What is a Self-Directed IRA (SDIRA)?

A self-directed Individual retirement account or SDIRA is a form of individual retirement account (IRA) that allows the owner to hold various alternative investments that are normally not allowed in regular IRAs. The account is usually administered by a custodian or trustee, and directly managed by the account holder, hence the name “self-directed”.

Self-Directed IRA (SDIRA) Explained

A self-directed IRA (SDIRA) is both available as a traditional IRA which allows the owner to make tax-deductible contributions, and as a Roth IRA which allows the owner to make tax-free distributions. SDIRAs are best for expert investors who understand how self-directed IRAs work and the best alternative investments to include in a diversified tax-advantaged account.

The major difference between SDIRAs and other types of IRAs is the diversity of investments the accounts can hold. Regular IRAs are only permitted to hold securities like stocks, bonds, mutual or exchange-traded funds (ETFs) and, certificates of deposits. SDIRAs are able to hold a diversity of assets including private placements, tax lien certificates, precious metals, real estate, commodities, limited partnerships, and other alternative investments.

When handling an SDIRA, it will be required of the owner to possess greater initiative and due diligence.

Traditional SDIRA vs. Roth SDIRA

Self-directed IRAs come in both traditional and Roth forms. However, both account types have different eligibility requirements, tax treatment, distribution rules, and contribution guidelines.

The major differentiating factor between traditional IRAs and Roth IRAs is the method of paying taxes. Traditional IRAs require that you pay taxes on your contributions and earnings during withdrawal on retirement, while you get an upfront tax break. While Roth IRAs do not give you upfront tax breaks during contribution but allows your contributions and earnings to grow tax-free.

Other differences between the two account types include:

  • Income limits: A traditional IRA has no income limits, but a Roth IRA requires a certain amount to open or contribute to a Roth account.  

  • Required minimum distributions: Traditional IRAs require that you start taking RMDs at age 72. While Roth IRAs have no required minimum distribution limits all through the owner’s lifetime.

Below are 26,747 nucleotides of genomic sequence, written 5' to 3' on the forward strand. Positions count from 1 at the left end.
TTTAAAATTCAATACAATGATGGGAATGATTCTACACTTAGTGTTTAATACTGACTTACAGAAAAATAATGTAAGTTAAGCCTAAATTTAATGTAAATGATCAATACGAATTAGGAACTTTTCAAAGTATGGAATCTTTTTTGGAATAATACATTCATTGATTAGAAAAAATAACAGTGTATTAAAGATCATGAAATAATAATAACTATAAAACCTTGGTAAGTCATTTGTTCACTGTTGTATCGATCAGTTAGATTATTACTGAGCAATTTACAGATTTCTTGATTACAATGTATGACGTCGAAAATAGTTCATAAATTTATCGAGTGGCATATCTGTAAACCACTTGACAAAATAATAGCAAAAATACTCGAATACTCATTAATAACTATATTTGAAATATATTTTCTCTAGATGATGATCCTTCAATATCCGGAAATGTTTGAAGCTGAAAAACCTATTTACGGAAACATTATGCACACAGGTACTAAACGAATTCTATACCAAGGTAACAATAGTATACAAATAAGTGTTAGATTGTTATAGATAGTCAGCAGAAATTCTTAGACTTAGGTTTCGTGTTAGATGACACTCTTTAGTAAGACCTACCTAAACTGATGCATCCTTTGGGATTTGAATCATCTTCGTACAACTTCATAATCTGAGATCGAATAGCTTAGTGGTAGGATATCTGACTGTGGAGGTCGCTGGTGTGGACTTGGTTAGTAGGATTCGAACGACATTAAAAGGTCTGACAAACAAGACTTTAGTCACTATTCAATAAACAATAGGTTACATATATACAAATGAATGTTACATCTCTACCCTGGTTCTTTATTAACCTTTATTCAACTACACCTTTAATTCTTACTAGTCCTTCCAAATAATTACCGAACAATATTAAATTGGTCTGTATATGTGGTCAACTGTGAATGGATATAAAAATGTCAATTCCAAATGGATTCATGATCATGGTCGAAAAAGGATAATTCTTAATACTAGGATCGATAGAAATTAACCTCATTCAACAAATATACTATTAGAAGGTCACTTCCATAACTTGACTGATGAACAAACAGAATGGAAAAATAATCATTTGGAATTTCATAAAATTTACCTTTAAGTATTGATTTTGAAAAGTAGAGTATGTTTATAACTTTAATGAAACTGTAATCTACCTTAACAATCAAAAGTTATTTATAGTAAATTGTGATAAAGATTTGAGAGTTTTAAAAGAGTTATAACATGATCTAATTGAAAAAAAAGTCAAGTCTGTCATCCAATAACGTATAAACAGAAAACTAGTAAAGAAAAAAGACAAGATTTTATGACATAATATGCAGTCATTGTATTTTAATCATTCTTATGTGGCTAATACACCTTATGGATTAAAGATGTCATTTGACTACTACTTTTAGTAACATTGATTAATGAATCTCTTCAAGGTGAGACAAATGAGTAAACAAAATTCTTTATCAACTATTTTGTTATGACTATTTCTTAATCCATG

• Early withdrawals: Traditional IRAs allow penalty-free withdrawals starting at age 59 ½ early withdrawals attract penalties. While Roth IRAs allow the owner to withdraw their contributions at any time and for whatever reason with no penalties.

NB: These same rules apply to the traditional and Roth versions of the self-directed IRAs. Also, SDIRAs must abide by the same general IRA contribution limits for each year. (For 2020: $6,000 per year, or $7,000 for age 50 and above).

How to Open an SDIRA

To open a self-directed IRA you will need the assistance of a qualified IRA custodian with a specialty in that type of account. Most IRA providers only allow you to open a regular IRA, that is, traditional or Roth. Again, not all SDIRA custodian offers the same type of investments. Therefore, if you are interested in a particular type of investment or assets like tax lien certificate or gold bullion, you have to ensure that they are included in the SDIRA custodian’s offerings.

Because the accounts are self-directed, SDIRA custodians are not permitted to give financial advice. This is another reason why traditional investment firms, brokerages, and banks do not offer SDIRA services. If you require financial services while self-directing your SDIRA, you should make plans on getting a separate financial advisor.

Investing in SDIRAs

Roth SDIRAs offer investors a wide variety of potential investments. This is in addition to regular investments such as stocks, bonds, cash, mutual funds, and money market funds. It allows you to hold assets that aren’t typically included in a retirement portfolio such as tax liens and investment real estate.

The Internal Revenue Service, however, prohibits some specified investments in self-directed IRAs such as life insurance, S Corporation stocks, and any other type of investment that constitutes a prohibited transaction and collectibles.

Collectibles are made up of a wide variety of items including artwork, antiques, jewelry, stamps, coins, alcoholic beverages, memorabilia, etc. This also includes the type of gold that a Roth SDIRA can hold.

Common SDIRA Risks

  • Complicated rules: SDIRA rules are clearly stated, a violation of any of the rules can cause the entire account to be distributed to the owner which will also attract payment of all taxes and penalties. Before opening and SDIRA be sure to properly understand the rules that apply for the account and specific assets held in the account.

  • Due diligence: Since SDIRAs are self-directed you will be responsible to do your own due diligence. SDIRA custodians are not permitted to offer any financial advice but you can hire the services of a good financial advisor if you need one.

  • Fees: Generally, SDIRAs fee structure is complicated. Its charges include a one-time establishment fee, first-year annual fee, annual renewal fee, and investment bill paying fees. These fees all cut into your earnings.

  • Complicated exit: It is easier to get out of regular IRAs that hold stocks, bonds and mutual funds. All that’s required is to place a sell order with your broker, and the market handles the rest. Whereas, with some SDIRA investments the process of exiting is more complex, as it may take a while to find the right buyer for some assets.  

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